Olympic surprises don't come any bigger than this. Rulon Gardner, America's super heavyweight Greco-Roman wrestler, stunned the world here last night by defeating three-time Olympic gold medalist and seemingly invincible Alexandre Kareline of Russia. Given no chance against Kareline, Gardner was able to win, 1-0. Kareline had an unbelievable rsum and hadn't been beaten since 1987. "Believe in your mind," said an elated Gardner afterward, "and your body can do whatever it's asked to do." How big is the victory? Discussion recently has centered on whether Kareline might be the best athlete in modern history.
American cyclist Lance Armstrong, winner of the Tour de France two years in a row, emphasized the other day that regardless of how he ranks cycling races, "there was only one reason to come [to the Olympics], and that was to win." His agent, Bill Stapleton, agreed and said, "Anything less than a gold medal will be a disappointment."
Yesterday was a disappointment. In the 156-mile road race, Armstrong - who was hit by a car near Nice, France, in August and suffered several injuries - was never anything but just another one of the guys in the pack. He ultimately finished 13th, about a minute and a half behind winner Jan Ullrich of Germany. Armstrong was 12th in the same race in Atlanta four years ago.
Gail Devers, Nourredine Morceli, and Sergey Bubka joined the ever-growing champions' casualty list yesterday as all failed to reach their respective finals.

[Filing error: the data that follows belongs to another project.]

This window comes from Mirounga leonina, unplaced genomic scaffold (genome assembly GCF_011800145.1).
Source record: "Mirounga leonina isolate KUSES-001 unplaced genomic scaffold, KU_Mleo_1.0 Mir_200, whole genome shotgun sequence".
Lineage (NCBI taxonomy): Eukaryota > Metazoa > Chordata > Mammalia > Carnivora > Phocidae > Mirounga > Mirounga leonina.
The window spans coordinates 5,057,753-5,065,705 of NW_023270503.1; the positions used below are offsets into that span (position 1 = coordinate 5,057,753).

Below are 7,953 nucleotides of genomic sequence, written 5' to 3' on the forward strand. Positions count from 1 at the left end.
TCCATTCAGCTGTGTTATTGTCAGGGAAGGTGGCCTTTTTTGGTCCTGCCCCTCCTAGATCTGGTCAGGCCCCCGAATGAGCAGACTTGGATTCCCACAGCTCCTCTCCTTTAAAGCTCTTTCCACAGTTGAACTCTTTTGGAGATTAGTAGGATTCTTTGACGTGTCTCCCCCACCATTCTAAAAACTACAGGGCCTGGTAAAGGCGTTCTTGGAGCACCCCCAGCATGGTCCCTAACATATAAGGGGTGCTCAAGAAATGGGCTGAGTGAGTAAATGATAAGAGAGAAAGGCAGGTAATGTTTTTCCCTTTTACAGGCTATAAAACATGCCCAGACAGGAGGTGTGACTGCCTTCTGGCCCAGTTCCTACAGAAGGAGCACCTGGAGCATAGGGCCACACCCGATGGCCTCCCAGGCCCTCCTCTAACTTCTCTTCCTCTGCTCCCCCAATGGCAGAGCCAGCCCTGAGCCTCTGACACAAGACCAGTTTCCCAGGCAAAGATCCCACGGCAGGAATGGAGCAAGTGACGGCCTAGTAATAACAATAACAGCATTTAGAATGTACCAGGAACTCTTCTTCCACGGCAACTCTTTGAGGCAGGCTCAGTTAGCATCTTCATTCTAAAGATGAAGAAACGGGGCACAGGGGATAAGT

Devers, a double Olympic sprint champion who has never won her favored 100-meters-hurdles event, crashed out of the semifinal after clipping a barrier.
Algerian Morceli - 1,500 meters gold medalist in 1996 and, like Devers, a triple world champion - also failed to survive his semifinal after a collision with another competitor. Bubka, meanwhile, world champion six times in a row and the holder of 17 world records, failed to get over his opening height in the pole vault.
The heavily favored Devers cleared four hurdles, then slowed down after losing her stride pattern and ran into the fifth barrier. The American, unmistakable with her long painted fingernails, now looks certain to end her illustrious career even though she has vowed not to retire. "Why should I retire?" she said. "I'm 33, and I'm running faster than I have ever run in my life."
Kay Poe reached the Olympics because her best friend gave up her spot on the US tae kwon do team. Once Poe was in Sydney, a fighter from Denmark knocked her right back out of medal contention. Hanne Hoegh Poulsen upset Poe 4-3 in a first-round flyweight match.
Poe was the world's top-ranked flyweight going into the US trials last spring. Then she dislocated a kneecap in the semifinals, leaving her unable to compete in the finals against her best friend, Esther Kim. Kim decided to forfeit the match, giving the more-accomplished Poe a chance to go to the Olympics. Kim watched Poe's loss. "We are all proud of her," Kim said. "She hasn't let anyone down."
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